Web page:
[kop-ee] /ˈkɒp i/

noun, plural copies for 1, 2, 8, 10.
an imitation, reproduction, or transcript of an original:
a copy of a famous painting.
one of the various examples or specimens of the same book, engraving, or the like.
written matter intended to be reproduced in printed form:
The editor sent the copy for the next issue to the printer.
the text of a news story, advertisement, television commercial, etc., as distinguished from related visual material.
the newsworthiness of a person, thing, or event (often preceded by good or bad):
The president is always good copy.
Compare (def 4).
Computers. an exact duplicate of a file, program, etc.:
Keep a backup copy of the document.
Genetics. (def 7).
Printing. pictures and artwork prepared for reproduction.
British Informal. (in schools) a composition; a written assignment.
British. a size of drawing or writing paper, 16 × 20 inches (40 × 50 cm).
Archaic. something that is to be reproduced; an example or pattern, as of penmanship to be copied by a pupil.
verb (used with object), copied, copying.
to make a copy of; transcribe; reproduce:
to copy a set of figures from a book.
to receive and understand (a radio message or its sender).
to follow as a pattern or model; imitate.
Computers. to make an exact duplicate of (a file, selected text, etc.) and store in another location or in temporary memory:
Can I copy the program to another computer? Copy the selected paragraph to the clipboard.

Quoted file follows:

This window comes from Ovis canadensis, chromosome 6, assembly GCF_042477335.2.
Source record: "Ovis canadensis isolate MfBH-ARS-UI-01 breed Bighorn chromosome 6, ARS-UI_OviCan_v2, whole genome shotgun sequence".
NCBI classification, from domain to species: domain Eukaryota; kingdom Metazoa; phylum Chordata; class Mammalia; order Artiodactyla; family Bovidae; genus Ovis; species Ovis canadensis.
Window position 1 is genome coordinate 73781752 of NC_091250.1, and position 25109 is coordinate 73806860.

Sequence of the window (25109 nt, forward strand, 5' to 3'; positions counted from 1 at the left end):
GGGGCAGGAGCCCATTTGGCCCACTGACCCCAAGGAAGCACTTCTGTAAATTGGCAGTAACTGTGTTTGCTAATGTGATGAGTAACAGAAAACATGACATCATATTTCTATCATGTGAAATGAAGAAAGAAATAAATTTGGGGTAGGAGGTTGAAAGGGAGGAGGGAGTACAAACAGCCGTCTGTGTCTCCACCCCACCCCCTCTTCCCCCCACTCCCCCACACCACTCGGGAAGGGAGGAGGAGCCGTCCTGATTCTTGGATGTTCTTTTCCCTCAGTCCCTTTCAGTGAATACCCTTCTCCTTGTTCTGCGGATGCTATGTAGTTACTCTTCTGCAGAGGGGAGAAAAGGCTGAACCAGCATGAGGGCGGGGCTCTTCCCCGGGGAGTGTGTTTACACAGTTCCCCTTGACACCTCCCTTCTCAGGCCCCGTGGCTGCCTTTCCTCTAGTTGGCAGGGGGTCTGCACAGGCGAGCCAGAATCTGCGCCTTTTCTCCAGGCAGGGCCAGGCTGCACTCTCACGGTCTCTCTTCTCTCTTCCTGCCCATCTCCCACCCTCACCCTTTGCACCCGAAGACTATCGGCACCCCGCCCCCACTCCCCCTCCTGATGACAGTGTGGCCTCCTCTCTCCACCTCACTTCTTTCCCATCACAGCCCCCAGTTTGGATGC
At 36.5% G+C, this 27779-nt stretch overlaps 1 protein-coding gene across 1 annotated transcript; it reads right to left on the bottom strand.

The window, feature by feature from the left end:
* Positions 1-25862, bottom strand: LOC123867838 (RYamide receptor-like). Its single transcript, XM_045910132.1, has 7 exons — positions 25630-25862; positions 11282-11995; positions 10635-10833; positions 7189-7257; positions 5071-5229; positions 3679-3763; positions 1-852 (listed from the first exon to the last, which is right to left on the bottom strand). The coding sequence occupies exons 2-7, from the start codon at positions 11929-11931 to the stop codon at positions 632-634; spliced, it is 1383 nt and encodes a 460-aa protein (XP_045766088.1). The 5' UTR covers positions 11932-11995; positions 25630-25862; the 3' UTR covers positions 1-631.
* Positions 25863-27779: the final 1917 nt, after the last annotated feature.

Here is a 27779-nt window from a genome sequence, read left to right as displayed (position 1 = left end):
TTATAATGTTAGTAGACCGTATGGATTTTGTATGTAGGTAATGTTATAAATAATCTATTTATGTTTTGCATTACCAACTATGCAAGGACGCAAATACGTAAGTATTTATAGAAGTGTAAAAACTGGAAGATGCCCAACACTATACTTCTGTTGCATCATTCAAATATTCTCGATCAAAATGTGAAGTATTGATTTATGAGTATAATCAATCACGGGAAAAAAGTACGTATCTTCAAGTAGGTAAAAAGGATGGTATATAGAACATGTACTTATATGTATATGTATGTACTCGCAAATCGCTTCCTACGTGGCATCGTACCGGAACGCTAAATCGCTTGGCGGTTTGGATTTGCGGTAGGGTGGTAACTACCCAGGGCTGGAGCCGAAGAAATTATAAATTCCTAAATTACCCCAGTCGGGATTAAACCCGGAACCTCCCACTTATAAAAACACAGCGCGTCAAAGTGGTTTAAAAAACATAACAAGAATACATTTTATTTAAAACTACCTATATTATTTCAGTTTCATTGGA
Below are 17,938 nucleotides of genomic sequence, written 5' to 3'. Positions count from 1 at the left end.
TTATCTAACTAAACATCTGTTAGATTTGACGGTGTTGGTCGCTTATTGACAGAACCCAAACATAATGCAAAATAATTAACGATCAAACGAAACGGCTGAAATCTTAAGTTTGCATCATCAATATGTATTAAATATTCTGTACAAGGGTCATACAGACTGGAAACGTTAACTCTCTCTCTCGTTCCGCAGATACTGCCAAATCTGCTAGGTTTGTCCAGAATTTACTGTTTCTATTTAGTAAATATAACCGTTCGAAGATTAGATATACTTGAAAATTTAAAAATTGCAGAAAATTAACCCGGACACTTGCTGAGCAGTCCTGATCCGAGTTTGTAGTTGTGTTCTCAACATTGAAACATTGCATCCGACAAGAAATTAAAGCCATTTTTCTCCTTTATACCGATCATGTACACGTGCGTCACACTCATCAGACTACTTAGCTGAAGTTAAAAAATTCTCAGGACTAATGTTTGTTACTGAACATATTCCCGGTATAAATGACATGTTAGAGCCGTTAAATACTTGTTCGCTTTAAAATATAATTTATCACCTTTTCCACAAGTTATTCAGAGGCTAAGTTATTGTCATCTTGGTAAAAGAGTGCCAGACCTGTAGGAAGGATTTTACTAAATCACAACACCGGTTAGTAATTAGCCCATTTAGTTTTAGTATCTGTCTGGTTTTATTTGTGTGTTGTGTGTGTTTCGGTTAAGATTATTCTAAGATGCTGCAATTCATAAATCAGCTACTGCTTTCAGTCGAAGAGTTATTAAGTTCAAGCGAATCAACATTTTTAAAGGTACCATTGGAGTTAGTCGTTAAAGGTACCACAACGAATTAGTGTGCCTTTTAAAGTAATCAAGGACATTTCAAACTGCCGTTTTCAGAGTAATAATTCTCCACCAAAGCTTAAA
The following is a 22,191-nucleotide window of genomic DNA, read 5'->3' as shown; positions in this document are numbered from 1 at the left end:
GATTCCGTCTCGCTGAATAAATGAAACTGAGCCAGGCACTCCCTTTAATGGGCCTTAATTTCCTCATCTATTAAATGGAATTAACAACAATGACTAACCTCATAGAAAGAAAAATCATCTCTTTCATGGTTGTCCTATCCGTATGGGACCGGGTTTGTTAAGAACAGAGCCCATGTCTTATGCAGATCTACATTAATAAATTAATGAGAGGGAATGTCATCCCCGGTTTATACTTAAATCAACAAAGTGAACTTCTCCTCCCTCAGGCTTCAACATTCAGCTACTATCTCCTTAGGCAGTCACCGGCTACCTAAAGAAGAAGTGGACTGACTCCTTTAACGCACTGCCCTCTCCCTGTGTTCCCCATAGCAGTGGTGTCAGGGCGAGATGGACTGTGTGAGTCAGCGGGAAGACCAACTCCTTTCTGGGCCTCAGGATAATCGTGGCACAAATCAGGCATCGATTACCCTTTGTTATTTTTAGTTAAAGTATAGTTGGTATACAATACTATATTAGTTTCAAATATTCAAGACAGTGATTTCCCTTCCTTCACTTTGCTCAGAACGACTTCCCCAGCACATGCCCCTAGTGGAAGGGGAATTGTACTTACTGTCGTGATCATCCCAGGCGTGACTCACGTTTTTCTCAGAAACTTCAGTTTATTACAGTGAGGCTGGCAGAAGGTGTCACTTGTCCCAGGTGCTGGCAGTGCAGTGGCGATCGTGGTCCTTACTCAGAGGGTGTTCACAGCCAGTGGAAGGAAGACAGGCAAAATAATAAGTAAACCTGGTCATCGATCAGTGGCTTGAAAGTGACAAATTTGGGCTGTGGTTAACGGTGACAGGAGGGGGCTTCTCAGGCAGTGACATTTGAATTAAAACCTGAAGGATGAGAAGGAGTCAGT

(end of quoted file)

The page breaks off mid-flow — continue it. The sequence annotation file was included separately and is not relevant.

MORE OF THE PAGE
Compare (def 24), (def 13).
verb (used without object), copied, copying.
to make a copy or copies.
to undergo copying: It copied poorly.
I can’t install the program—one file won’t copy.
to hear or receive a radio message, as over a CB radio:
Do you copy?
Also, cocky. Newfoundland. to leap from one ice pan to another across open water.
copy the mail, Citizens Band Radio Slang. 1 (def 9).
noun (pl) copies
an imitation or reproduction of an original
a single specimen of something that occurs in a multiple edition, such as a book, article, etc

the words used to present a promotional message in an advertisement
(journalism, informal) suitable material for an article or story: disasters are always good copy
(archaic) a model to be copied, esp an example of penmanship
verb copies, copying, copied
when tr, often foll by out. to make a copy or reproduction of (an original)
(transitive) to imitate as a model
(intransitive) to imitate unfairly

early 14c., “written account or record,” from Old French copie (13c.), from Medieval Latin copia “reproduction, transcript,” from Latin copia “plenty, means” (see copious). Sense extended 15c. to any specimen of writing (especially MS for a printer) and any reproduction or imitation. Related: Copyist.

late 14c., from Old French copier (14c.), from Medieval Latin copiare “to transcribe,” originally “to write in plenty,” from Latin copia (see copy (n.)). Hence, “to write an original text many times.” Related: Copied; copying. Figurative sense of “to imitate” is attested from 1640s.


A subject for an article in a newspaper, magazine, etc: She knew that Miss Gould was good ”copy” (1880s+)


To send a copy of a message to someone other than the immediate addressee: Copy Tina and tell her the mag is fast turning to compost (1980s+)


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